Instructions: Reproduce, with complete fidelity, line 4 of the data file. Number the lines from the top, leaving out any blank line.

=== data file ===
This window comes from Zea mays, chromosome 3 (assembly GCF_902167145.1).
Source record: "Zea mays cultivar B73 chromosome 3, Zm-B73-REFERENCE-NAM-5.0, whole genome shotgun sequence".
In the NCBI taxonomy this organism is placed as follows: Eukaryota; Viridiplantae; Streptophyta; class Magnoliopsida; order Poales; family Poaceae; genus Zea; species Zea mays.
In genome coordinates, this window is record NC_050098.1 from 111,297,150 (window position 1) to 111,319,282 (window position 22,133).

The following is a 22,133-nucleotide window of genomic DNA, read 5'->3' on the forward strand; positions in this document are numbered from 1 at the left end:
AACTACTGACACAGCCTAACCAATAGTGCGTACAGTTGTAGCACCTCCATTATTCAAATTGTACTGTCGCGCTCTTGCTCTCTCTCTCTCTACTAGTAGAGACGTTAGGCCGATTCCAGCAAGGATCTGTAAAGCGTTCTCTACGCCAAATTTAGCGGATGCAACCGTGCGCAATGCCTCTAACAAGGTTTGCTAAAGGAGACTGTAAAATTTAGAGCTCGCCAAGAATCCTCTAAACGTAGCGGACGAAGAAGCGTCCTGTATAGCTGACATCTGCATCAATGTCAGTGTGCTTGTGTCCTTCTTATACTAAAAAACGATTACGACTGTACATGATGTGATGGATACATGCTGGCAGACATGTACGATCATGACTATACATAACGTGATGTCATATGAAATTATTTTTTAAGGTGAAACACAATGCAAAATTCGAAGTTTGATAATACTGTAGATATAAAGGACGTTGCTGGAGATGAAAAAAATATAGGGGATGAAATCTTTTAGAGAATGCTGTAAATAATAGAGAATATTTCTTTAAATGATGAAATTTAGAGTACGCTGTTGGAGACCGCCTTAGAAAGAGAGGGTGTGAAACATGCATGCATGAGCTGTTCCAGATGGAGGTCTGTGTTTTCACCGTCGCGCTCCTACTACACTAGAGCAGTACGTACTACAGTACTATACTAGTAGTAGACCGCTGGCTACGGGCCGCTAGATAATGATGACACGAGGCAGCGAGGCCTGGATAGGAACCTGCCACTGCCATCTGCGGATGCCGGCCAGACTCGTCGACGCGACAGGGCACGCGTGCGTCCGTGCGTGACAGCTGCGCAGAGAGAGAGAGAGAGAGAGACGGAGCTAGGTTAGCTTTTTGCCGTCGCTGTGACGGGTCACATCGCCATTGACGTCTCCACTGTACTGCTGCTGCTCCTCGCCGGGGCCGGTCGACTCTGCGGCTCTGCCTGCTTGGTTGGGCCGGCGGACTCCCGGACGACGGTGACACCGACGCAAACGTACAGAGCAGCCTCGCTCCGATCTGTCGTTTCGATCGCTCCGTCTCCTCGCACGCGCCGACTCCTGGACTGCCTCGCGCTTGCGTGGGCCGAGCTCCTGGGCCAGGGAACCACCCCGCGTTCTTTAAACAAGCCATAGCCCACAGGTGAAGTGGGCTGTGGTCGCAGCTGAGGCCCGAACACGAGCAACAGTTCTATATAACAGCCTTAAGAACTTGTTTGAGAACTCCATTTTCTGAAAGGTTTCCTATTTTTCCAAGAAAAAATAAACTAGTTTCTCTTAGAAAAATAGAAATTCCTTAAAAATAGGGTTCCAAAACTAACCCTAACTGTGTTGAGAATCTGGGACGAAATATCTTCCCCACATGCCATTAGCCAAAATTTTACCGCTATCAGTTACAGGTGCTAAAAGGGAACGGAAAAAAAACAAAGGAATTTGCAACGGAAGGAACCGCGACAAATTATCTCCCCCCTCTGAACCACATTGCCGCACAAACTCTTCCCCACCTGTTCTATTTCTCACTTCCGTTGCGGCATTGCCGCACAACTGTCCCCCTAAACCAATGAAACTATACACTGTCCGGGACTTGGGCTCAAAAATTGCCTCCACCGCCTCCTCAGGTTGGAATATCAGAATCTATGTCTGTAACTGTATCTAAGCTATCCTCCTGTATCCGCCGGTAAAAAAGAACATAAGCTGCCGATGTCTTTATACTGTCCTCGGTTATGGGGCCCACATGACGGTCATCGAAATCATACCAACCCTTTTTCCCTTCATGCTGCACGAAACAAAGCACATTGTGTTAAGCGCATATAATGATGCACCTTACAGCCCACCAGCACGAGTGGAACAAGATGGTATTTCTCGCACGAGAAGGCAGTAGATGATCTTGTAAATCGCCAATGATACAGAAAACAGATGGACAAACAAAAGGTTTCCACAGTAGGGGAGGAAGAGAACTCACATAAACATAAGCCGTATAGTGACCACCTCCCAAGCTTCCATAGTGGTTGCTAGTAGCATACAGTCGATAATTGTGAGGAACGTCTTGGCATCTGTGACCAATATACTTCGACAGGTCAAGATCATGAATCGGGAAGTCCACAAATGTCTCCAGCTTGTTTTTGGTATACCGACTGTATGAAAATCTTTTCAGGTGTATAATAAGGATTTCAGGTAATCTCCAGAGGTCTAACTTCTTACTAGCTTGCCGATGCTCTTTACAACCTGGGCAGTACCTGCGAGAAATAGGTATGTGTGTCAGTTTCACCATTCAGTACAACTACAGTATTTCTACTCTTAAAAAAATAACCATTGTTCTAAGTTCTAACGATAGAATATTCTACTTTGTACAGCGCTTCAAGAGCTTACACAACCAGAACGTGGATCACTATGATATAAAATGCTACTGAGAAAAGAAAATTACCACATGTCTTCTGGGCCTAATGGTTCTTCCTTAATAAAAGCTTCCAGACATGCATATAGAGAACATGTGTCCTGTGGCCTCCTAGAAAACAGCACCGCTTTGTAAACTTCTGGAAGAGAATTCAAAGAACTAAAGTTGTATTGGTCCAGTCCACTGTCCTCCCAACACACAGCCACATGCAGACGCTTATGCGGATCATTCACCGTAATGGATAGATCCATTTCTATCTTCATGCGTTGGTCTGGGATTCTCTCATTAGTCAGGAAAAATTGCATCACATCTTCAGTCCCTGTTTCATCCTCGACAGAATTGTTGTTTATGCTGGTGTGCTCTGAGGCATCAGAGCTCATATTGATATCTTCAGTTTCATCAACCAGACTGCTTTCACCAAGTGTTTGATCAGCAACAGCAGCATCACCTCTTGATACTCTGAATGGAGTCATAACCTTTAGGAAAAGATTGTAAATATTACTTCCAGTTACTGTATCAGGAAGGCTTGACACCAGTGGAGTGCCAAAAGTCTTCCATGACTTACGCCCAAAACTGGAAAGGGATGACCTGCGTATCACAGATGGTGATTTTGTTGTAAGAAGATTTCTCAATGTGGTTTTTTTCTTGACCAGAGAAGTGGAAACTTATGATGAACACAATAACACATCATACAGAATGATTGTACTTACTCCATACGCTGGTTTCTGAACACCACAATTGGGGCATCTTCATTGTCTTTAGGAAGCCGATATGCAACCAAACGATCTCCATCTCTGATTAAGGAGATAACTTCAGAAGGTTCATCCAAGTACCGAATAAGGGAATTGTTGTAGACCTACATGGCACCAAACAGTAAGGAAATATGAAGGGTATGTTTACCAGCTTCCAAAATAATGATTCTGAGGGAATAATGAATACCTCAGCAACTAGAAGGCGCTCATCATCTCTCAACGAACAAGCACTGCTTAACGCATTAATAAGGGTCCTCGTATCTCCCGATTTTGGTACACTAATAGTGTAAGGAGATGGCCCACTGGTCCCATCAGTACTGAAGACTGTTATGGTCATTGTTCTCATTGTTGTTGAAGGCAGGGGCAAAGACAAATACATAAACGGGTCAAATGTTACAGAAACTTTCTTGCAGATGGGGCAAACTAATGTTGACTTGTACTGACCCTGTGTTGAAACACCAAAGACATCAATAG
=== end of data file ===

In genome coordinates, this window is record NC_050098.1 from 111,297,150 (window position 1) to 111,319,282 (window position 22,133).